While I have fond memories of the Register, the newsroom was physically nothing special. As in Omaha, it was the people who made it a memorable experience, and with fewer people, the Register needs less space now.
It was cool to walk along 8th Street in Des Moines when the press was running behind huge street-level windows. But the Register opened a new printing plant south of town in 2000. I’m envious of a friend who salvaged a round “Goss” plate from the end of a press cylinder for a coffee table.
In the fourth-floor elevator lobby, gateway to the newsroom, the Register displayed historic front pages — wars beginning and ending, the first moonwalk, Pope John Paul II’s visit to Iowa. The display included Pulitzer Prize-winning cartoons by Frank Miller and Ding Darling and cartoons celebrating the Register’s soaring statewide circulation, hitting 400,000 and then 500,000 on Sundays. It’s now about 212,000 (barely over 100,000 daily) mostly a metro paper, and ready for smaller quarters. A Register story says a move down Locust Street to an office building is likely, with the building slated for demolition and downtown redevelopment.
The Gazette building in Cedar Rapids was considered as a post-flood site for the new library, but the city built elsewhere. As far as I can tell, the Kansas City Star still operates from the same building I worked at in the 1980s and ’90s (and Ernest Hemingway worked at 1917-18) and the Minot Daily News still work out of the same buildings I worked at in the 1980s and ’90s. The Newspaper Association of America is looking for a buyer (or, I suppose, a tenant) for the American Press Institute building where I worked from 2005 to 2008, but I’m sure the building will last a while. I presume Allbritton Communications will be in the glass towers at Wilson Boulevard and Lynn Street in Rosslyn for years to come. Or if they move, someone else will work there.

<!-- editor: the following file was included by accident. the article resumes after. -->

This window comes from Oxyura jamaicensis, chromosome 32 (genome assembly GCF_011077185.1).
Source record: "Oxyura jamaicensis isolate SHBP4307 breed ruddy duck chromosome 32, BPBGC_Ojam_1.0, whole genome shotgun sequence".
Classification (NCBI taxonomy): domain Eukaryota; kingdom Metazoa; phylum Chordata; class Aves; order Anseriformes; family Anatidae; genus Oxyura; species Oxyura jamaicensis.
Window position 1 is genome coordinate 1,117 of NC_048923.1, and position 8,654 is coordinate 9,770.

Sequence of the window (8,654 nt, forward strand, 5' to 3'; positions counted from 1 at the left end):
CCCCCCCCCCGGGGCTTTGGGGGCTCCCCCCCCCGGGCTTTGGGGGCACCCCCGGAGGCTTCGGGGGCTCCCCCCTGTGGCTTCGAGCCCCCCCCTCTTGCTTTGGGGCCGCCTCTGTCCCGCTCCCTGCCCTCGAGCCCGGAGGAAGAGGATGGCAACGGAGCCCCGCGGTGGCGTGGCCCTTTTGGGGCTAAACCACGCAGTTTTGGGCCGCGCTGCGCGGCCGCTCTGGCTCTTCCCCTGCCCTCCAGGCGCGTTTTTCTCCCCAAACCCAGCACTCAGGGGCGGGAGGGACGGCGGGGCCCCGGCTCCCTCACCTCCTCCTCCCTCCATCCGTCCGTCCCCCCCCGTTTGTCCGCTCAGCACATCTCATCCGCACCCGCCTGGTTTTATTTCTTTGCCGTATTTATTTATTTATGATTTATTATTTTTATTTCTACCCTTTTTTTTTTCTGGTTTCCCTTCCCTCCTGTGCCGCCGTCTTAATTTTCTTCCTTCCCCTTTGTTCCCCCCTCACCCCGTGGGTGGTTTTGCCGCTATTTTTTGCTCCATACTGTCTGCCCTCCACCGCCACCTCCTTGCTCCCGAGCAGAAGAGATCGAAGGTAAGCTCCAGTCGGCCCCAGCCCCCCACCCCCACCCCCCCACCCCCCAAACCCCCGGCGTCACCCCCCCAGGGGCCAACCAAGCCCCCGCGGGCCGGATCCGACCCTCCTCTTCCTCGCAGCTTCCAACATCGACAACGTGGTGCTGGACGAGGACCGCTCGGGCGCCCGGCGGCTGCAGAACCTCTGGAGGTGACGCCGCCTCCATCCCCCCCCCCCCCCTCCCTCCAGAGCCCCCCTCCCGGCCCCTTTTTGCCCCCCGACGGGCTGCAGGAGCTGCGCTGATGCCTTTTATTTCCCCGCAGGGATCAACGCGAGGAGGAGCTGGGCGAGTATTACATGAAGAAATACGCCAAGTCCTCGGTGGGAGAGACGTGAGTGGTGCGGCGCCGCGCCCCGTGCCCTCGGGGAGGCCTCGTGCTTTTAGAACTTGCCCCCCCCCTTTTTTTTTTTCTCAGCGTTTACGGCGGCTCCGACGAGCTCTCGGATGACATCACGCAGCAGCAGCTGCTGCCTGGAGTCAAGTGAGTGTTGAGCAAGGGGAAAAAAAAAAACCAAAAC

I work out of my condo for Digital First Media, though I presume we’ll see some of the buildings I visit sold and demolished in time. The company recently sold the Saratogian‘s building and is planning to sell the building housing the New Haven Register. I have no idea whether new owners will use or demolish the buildings, or which other buildings, if any, our company might sell.
As printing consolidates and news staffs shrink, the grand (or decrepit, or both) buildings that once housed newspapers are no longer needed. As I’ve noted before, sometimes the real estate a newspaper building occupies, especially in a thriving downtown, might be most of the company’s value, at least until we develop sustainable digital revenue sources.
I presume I’ll see a few more buildings in my past demolished. I note their passing with a bit of nostalgia, but with less sadness than the demise of news organizations. My career isn’t about the buildings where I worked. It’s about the newsrooms where I worked, the people I worked with and the journalism we did together. That work will withstand the wrecking balls.